Responsible Consumer Intermission, Sort Of

While I was sitting there in the hospital cafeteria, trying to get the Toddler to eat one of the fried chicken strips out of the oversized styrofoam container, I questioned what exactly had led me to that moment.

It all started that morning when I checked the messages on my phone. I have two new friends (!) and one of them had just gone in for a C-section on Thursday. Long story, but she was very unhappy about it. I had told her that if she went stir crazy in the hospital to give me a call, and I’d come visit her. We didn’t want her strangling any nurses. I wasn’t expecting her to call. We’re very new friends, and it’s hard to ask a favor of a new friend. But there it was, a voice mail saying with forced vaguery to give her a call if I had time. She must be desperate.

Even though I had just made plans with the other new friend for an early dinner, had tons of home things I wanted to do with my Sunday (read: Papa-can-hang-with-the-kids day), had already had a very rough morning with the Babe and sorely needed a break, I couldn’t let her down! And as long as I was going I might as well take the kids, so that I could save My Time for later in the day when I could actually get something done.

But that meant I needed to go, right then. I ran out the door with the two kiddies in tow, knowing full well that it was 11:15 and we’d need lunch soon, and what was I planning to do about that?

And that is how we ended up in the cafeteria at 12:45, wolfing down a deep fried lapse of integrity.

But…. what’s the real issue here, I was asking myself? How did our lives get to be so busy that we can’t even make ourselves lunch?

I know that in the full scope of American life, we live in a very slow relaxed manner. But it’s still way too much. We do too much. How is this supposed to work? We can barely manage one outing a day. Even at that, home stuff still stacks up, and then if a day comes along where we do two outings, all hell breaks loose.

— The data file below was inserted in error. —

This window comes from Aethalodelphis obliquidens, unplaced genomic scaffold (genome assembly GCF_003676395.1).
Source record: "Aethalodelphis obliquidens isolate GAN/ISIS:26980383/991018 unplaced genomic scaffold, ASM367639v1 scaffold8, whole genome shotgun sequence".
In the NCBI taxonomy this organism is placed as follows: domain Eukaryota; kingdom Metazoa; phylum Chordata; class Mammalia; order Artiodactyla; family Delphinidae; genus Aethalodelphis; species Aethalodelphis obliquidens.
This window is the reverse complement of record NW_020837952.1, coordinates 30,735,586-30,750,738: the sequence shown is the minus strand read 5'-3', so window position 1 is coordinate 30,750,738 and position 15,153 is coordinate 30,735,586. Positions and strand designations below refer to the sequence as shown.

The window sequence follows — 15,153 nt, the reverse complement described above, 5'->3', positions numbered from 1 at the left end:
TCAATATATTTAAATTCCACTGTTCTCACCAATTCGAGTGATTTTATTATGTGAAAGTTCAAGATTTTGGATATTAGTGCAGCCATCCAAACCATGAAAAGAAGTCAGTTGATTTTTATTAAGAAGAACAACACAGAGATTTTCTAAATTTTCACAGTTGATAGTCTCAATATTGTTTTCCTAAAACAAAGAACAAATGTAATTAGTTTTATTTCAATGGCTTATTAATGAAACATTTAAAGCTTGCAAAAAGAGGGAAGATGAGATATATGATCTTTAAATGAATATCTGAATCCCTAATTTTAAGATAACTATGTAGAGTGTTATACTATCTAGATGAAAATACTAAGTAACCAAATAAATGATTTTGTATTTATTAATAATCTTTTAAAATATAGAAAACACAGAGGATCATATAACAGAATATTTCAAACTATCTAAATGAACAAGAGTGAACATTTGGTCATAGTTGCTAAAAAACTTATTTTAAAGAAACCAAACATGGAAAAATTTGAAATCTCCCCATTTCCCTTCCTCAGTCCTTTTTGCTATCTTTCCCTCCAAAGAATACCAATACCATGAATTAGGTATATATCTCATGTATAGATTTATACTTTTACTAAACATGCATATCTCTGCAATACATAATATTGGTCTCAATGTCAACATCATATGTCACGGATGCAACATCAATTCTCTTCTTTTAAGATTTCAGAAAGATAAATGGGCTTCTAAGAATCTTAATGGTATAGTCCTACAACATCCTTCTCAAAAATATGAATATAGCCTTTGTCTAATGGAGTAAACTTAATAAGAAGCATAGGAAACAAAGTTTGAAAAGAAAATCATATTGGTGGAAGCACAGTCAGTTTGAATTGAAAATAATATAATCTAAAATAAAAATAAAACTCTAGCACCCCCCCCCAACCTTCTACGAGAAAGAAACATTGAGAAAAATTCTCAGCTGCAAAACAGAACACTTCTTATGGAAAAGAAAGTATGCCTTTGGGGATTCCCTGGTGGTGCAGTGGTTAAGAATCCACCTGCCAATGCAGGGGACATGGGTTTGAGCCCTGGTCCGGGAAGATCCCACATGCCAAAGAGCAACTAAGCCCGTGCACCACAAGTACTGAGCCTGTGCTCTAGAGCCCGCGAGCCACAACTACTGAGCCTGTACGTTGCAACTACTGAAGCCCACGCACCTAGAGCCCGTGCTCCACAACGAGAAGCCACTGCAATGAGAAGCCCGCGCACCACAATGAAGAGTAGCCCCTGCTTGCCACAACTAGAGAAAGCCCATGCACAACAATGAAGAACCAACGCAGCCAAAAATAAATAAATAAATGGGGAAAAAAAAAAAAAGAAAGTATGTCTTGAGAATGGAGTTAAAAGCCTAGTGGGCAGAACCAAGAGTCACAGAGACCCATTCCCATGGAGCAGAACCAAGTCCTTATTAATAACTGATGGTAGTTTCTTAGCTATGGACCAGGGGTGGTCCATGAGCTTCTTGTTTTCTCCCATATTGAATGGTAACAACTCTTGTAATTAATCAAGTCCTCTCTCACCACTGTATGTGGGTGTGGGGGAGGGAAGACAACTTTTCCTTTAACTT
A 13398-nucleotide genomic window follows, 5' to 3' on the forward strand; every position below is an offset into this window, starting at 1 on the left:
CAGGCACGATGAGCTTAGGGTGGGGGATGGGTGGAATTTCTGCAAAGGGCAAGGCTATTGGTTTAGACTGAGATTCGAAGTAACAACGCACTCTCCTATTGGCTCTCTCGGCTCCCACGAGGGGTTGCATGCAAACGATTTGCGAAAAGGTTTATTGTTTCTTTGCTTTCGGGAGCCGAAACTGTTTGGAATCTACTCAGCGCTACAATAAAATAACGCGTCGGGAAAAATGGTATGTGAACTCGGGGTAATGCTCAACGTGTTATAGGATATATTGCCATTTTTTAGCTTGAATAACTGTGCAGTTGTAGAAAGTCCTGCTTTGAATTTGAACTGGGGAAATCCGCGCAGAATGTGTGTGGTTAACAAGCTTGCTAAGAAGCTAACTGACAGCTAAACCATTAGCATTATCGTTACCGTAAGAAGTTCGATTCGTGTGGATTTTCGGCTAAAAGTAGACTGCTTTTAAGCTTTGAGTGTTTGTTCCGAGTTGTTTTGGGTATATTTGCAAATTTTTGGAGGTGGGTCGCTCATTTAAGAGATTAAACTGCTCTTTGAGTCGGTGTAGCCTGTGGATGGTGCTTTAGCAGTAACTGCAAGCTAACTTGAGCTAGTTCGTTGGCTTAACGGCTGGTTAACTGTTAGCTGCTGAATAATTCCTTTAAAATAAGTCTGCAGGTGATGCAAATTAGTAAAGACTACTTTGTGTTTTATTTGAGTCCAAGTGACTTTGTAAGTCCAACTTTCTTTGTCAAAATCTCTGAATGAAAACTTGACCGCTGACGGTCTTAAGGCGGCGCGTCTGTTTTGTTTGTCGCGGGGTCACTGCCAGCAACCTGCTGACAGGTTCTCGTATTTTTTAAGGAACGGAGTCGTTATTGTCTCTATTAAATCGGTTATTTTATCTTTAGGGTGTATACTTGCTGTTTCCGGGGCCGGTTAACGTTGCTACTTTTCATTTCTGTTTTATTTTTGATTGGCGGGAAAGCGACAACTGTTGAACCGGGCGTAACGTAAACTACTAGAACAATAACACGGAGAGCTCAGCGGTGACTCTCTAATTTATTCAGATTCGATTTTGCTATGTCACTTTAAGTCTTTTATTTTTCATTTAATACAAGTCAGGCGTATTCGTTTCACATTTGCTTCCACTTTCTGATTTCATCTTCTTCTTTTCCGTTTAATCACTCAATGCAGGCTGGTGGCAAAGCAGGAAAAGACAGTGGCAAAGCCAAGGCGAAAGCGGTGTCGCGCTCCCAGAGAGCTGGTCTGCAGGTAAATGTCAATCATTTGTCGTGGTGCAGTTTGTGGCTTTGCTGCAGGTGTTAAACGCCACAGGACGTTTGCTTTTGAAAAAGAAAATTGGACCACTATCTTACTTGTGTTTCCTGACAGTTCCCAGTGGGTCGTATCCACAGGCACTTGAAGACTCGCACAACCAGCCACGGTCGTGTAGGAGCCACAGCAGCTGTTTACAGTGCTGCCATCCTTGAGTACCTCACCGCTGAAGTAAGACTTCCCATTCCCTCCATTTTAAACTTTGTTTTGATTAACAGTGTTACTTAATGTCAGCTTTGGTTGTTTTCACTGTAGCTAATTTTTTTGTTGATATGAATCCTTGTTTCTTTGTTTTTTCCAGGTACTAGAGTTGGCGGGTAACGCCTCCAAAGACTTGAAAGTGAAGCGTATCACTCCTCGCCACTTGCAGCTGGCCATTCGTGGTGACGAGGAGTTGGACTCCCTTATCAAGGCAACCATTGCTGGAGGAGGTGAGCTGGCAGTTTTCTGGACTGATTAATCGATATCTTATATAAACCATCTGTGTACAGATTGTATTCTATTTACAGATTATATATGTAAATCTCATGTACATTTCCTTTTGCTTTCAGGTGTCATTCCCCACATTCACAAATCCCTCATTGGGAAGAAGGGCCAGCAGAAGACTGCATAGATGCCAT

It’s all wrong. I feel like a lot of the “slow” fad ends up with people just trying to fit more “slow” things in around their already full life. We have to actually pare down. Lower our expectations. Give something up. But what?

I feel like I should provide the Toddler with one kid activity a day, and that is the source of a lot of our outings. But throughout history, no one worried about providing their kids with playtime.

Mothering is crazy now. It doesn’t make a lick of sense for one woman to stay locked up in her own house with one (or two) kids. It’s downright unhealthy. For all involved. Kids are supposed to be running around in little neighborhood packs, getting into trouble while no one’s watching. Maybe with a few elders keeping rough tabs. Leaving us mamas to get some shit done.

But it doesn’t work now. For one thing, we don’t want to live near either of our parents, particularly. For another, there are no neighborhood packs. At least not here in New Orleans. And people are just too worried to let their kids run around with someone else’s eight year old in charge anyway.

This does all tie into responsible consumerism! Because to get by on less money, and still purchase the higher priced, responsible products requires a big time commitment. When you have kids, especially two, especially young, it’s damn hard to fit everything in. Conquering this time crunch cuts to the very heart of the issue.

How to make it work?

I’m struggling here, not particularly qualified to give advice. But I know it involves that ole’ (un)favorite, Reduce.

(And of course, reduce my computer time has been discussed before. I have actually, quite a bit. But, I have to leave myself enough time and energy to vent, share and find solace in the camaraderie of mamas who understand…)

So off I go to work out some reduction issue.

2 thoughts on “Responsible Consumer Intermission, Sort Of

  1. yip. it’s an infrastructure problem, social and physical. and the physicalness of the offspring makes the comeraderie and support one can find online of limited usefulness. intentional communities seem like one way to go, maybe, but it’s … such a huge and impossible-seeming thing, and also in some cases such a long and drawn-out process that if you already have a baby by the time you start thinking about it, the years you most need that sort of support might be past… (maybe i’m wrong about this, haven’t looked into it in years… decades. but there are other issues that make it not a simple/turn-key operation.)

    in the meantime, you do the best you can with what you got, where you are, and try to remember that the best you can do is at least good enough and most likely reallyreally good, on the whole, and keep putting one foot in front of the other until one day you wake up and Toddler is 16 and a very cool individual and you have no idea how that happened… erm…
    hypothetically…

    (fwiw, i think you’re doing an amazing job)

  2. Good on you (for going to the hospital).
    Yep, intentional communities are one way to go. There were definitely packs of littlies roaming the one we visited in New Zealand.

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